Fiona grew up in a small town near Valencia, on the east coast of Spain. When she went to Pamplona to study nursing at the University of Navarra, she was going through a difficult moment in her life. For she had just lost someone very close to her whom she loved deeply.
In the midst of her sorrow, anger and sense of powerlessness, she arrived in Pamplona and found a place to live in the Center for Study and Work, where she resided for the first two years of her nursing studies. There she combined her studies with part-time work in the university’s food services, thus covering part of her expenses. She also had time to take part in cultural and volunteer projects and activities of Christian formation offered in her student residence.
Fiona found this experience deeply moving. She wasn’t accustomed to having people around her who practiced their faith, especially those her own age. But one problem kept bothering her: if God exists and is so good, how is it possible that the person whom I loved so dearly was allowed to die?”
She used to see her friends going to Mass every Sunday, and some of them even went during the week. They prayed and spoke to God with great naturalness; they greeted Jesus in the tabernacle of the oratory when they reached the nursing school and said good-bye when they left. For her it was all something quite new.
Through their example and friendship, she began to draw closer to the faith, although hardly realizing it, in an indirect way. She envied the strength she saw in her friends to face up to their daily problems and difficulties. She saw how they tried to put care into little things, to be concerned about the people around them, to give of themselves in serving others, to be grateful… And she, too, wanted to be like that, to have that interior strength.
She joined a reading club where people read books on ethical topics and afterwards spoke about Christian values. She began to attend talks on Christian formation, to speak with the chaplain, and to go to Mass with her friends, more out of curiosity than anything else. Then came Covid-19 in March 2020 and the lockdown. She went home and continued her university classes online.
Fiona, would you like to receive instruction to prepare for Baptism?
At home, she began to miss her routine of classes, friends, Mass, talks, work, practical training… Summer came and the emptiness continued growing.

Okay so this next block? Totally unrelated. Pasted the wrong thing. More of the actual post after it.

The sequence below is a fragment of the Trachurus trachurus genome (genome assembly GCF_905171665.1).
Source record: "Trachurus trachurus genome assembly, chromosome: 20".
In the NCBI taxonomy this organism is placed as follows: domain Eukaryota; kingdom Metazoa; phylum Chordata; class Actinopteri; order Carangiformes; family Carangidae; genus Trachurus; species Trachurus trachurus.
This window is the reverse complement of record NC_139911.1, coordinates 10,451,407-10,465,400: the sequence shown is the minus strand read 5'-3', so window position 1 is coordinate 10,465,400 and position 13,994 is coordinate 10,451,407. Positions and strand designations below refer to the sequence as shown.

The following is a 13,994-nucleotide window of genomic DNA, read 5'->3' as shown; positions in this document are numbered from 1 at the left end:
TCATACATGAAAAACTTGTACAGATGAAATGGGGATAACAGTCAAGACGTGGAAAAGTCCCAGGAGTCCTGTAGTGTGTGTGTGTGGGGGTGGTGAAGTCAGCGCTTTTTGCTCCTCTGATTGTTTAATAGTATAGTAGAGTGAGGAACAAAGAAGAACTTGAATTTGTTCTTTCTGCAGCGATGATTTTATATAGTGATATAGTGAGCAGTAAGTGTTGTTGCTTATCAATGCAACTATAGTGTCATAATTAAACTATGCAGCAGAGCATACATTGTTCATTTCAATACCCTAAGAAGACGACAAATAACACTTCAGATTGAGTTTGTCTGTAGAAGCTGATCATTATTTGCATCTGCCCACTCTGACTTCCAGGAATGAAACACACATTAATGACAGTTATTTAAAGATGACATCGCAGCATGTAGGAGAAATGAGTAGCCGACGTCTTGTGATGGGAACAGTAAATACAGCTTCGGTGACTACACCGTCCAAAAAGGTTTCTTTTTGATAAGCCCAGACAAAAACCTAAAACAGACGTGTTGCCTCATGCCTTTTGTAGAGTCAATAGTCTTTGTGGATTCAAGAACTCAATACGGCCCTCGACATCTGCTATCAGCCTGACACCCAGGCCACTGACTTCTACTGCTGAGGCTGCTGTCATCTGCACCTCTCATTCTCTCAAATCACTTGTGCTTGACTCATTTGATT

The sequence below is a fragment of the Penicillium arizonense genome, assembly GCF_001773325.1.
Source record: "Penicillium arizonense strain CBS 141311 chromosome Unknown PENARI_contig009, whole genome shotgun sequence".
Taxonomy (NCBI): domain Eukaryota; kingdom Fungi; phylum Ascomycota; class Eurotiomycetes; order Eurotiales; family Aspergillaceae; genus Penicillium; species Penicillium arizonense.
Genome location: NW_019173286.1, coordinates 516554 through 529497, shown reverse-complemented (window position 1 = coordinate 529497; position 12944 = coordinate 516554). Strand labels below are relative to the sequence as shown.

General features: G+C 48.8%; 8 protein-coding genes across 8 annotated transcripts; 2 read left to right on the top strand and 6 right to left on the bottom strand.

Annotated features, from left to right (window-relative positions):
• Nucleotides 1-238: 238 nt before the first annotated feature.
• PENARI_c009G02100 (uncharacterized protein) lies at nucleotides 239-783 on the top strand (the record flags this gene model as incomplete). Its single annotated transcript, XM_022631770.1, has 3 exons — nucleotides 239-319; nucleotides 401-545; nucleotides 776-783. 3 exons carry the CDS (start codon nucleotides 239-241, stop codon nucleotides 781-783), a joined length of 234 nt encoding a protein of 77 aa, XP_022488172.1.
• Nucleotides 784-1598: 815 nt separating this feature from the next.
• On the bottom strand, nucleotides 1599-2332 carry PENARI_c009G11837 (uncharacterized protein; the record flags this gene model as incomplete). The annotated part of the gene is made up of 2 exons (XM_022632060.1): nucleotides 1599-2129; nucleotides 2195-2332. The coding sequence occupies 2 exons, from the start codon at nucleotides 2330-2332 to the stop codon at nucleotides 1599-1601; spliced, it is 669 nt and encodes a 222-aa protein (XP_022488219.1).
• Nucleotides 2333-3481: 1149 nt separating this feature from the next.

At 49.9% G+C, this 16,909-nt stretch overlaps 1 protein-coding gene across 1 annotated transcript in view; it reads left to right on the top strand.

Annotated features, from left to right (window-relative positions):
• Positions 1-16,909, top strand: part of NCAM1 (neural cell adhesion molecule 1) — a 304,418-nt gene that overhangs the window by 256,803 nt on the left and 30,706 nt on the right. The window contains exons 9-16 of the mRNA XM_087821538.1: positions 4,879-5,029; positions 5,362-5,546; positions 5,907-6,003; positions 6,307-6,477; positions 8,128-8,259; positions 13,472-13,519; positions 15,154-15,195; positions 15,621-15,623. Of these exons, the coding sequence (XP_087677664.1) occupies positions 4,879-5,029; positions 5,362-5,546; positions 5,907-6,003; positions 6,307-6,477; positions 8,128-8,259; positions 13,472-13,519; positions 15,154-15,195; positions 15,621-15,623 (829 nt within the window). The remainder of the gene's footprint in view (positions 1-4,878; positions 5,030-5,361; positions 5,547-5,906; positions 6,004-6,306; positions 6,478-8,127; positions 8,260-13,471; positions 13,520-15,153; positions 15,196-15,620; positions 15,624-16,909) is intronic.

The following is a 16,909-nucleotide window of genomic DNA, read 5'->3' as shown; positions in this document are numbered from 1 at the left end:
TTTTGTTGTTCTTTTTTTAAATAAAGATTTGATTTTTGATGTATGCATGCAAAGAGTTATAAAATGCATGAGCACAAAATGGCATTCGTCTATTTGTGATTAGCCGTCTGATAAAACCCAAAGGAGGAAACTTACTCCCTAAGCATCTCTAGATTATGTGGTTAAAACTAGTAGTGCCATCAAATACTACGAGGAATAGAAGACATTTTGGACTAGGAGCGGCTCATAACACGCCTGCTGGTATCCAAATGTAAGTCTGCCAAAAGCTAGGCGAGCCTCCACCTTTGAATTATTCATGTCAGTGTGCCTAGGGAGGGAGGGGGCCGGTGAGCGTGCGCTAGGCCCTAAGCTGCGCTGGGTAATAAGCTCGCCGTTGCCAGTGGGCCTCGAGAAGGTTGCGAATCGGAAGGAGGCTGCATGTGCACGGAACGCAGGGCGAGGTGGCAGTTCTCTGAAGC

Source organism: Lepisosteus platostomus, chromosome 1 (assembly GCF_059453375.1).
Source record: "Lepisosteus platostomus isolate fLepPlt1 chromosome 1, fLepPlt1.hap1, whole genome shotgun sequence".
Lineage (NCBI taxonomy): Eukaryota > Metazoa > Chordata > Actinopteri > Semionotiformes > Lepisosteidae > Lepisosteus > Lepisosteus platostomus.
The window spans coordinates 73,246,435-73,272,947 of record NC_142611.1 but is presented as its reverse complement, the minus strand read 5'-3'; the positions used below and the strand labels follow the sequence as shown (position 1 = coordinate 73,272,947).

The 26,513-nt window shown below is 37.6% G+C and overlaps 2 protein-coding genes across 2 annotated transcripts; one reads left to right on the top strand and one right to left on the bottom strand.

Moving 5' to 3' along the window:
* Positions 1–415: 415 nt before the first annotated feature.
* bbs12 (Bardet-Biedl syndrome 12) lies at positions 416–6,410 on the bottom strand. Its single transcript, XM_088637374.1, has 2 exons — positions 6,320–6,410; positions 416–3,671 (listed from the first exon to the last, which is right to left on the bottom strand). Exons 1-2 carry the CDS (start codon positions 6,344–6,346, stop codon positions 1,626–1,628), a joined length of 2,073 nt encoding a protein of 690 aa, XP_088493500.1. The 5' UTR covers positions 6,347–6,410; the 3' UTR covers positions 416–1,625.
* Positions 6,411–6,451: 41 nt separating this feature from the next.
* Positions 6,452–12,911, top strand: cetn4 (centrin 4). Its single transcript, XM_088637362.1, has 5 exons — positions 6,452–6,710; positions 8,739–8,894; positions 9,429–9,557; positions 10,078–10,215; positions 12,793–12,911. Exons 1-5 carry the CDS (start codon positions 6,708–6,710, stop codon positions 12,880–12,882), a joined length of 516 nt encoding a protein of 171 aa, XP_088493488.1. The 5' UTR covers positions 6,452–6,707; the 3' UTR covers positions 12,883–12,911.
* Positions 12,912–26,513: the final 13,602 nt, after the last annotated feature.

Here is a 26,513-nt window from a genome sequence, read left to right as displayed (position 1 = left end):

In September classes began again at the University in a hybrid format and she returned to Pamplona, although living now in an apartment with other young women who had been in her former student residence.
One day, when leaving class, a friend of hers suddenly came up and asked out of the blue: “Fiona, would you like to receive instruction to prepare for Baptism?” She replied right away: “Yes, certainly!” It was an idea she had been mulling over for quite some time, and she didn’t hesitate.
First, she told her parents. They reacted with joy and support, since they saw her strong conviction. Then she told her friends, both those in Pamplona and her old friends back in her hometown. She was a little nervous about how some of them would react, especially those far from the faith. But to her surprise, they all expressed welcome and respect for her decision. Everyone saw how she was more peaceful, and so happy.
Thanks to the catechism classes, she began to discover the beauty of the faith and to see many aspects of the Church’s teachings in a new light. She often asked questions and voiced her doubts: how God could be hidden in a piece of “bread,” the mystery of grace and sin, human freedom… But as she continued learning, everything started making sense.
Meaning of suffering
The practical nursing training helped her discover God in the sick, in those who suffer, in the needy. She experienced through her work how she could help relieve that suffering, and how it had a deep meaning if it was united to Christ’s sacrifice on the Cross that is renewed every day at Mass. And she came to realize that it is just as important to try to heal the wounds of the soul as those of the body, and decided to sign up for volunteer work in the ICU during the summer.
Finally, the great day arrived. On 15 May 2021, she received Baptism and Confirmation, and made her first Holy Communion. It was the most important day in her life. She felt an indescribable happiness. Her face was sore from so much smiling! It was deep joy that she couldn’t contain inside.
That day, moreover, was the anniversary of the death of the dearly beloved person she had lost. Three years had gone by since then. Now, her sorrow and pain took on new meaning; she could face it serenely with the hope of meeting up once again in Heaven.